Things to do for a serious Java website when using Elastic Beanstalk

Before you start

Get a domain

If you haven’t got one, you can buy one. You can get it from AWS Route 53

Get a SSL certificate for your domain

You can get it from AWS Certificate Manager.

Create an IAM User

You will need this user’s access key and access secret to run eb-cli

Create a keypair

You need this to ssh login to your EC2 instance

Some limitations to your code

  • You application should listen to port 5000. Beanstalks’ included nginx will map it to 80
  • Don’t let your app read from System.getProperty(), but from System.getEnv(), if you don’t want to add any other file other than your *.war/*.shaded-jar to upload to Beanstalk. Tnat’s because Beanstalk can take enviroment properties only by default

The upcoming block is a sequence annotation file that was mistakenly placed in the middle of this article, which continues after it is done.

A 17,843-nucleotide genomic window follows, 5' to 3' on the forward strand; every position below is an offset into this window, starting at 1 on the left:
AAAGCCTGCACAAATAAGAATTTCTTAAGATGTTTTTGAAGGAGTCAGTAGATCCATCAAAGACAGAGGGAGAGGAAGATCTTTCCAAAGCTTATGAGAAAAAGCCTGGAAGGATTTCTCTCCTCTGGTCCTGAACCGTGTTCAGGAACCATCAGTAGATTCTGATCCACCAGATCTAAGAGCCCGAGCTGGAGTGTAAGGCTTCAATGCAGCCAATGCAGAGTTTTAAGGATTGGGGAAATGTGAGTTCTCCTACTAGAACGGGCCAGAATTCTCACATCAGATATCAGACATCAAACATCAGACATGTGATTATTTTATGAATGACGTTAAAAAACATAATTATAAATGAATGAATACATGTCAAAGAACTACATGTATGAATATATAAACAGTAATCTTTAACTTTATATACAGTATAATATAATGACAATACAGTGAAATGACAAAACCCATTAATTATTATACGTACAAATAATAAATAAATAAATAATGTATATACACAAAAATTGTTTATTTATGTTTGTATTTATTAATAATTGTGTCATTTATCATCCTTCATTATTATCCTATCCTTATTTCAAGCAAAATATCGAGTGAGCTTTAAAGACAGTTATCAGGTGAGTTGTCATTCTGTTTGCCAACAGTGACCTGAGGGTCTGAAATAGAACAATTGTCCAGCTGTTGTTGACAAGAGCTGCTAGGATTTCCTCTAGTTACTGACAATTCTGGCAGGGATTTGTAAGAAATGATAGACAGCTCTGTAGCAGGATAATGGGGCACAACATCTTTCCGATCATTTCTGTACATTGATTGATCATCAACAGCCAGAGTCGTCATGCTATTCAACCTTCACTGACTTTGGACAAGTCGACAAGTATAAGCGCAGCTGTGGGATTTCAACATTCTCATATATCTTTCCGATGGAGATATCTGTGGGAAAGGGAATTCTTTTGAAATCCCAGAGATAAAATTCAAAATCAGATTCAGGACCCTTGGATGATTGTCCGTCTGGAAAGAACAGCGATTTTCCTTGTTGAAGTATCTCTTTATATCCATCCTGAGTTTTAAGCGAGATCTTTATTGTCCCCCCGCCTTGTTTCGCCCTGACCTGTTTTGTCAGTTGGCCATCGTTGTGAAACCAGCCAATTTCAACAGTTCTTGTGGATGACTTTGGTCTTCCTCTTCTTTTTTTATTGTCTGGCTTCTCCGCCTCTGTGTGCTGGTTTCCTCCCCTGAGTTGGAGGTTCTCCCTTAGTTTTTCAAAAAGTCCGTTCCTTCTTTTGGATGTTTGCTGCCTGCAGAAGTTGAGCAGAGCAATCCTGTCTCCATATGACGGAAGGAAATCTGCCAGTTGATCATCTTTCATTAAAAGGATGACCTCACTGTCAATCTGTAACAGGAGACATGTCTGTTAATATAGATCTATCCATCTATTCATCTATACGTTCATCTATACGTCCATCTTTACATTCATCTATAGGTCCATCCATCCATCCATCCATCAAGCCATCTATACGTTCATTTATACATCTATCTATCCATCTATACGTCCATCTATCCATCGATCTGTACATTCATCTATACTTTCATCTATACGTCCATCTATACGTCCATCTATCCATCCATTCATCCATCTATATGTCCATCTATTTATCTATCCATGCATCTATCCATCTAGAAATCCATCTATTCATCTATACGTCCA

• Let all your log4j loggers write to console instead of any file. Console outptu will be automatically collected by Beanstalk
  • Let your webapp have a health check url, which can be configured with Beanstalk’s load balancer

Create your beanstalk application

You can do this with the web console or eb-cli

After application created

  • Add a CNAME to your own domain. So will point to
  • In Beanstalk’s load balancer, disable http 80 and enable https 443, use the SSL certificate your got from AWS Certificate Manager
  • Try ssh log-in using eb-cli’s “eb ssh”.
  • Set up the security group of your RDS, so that you can access it from your local machine

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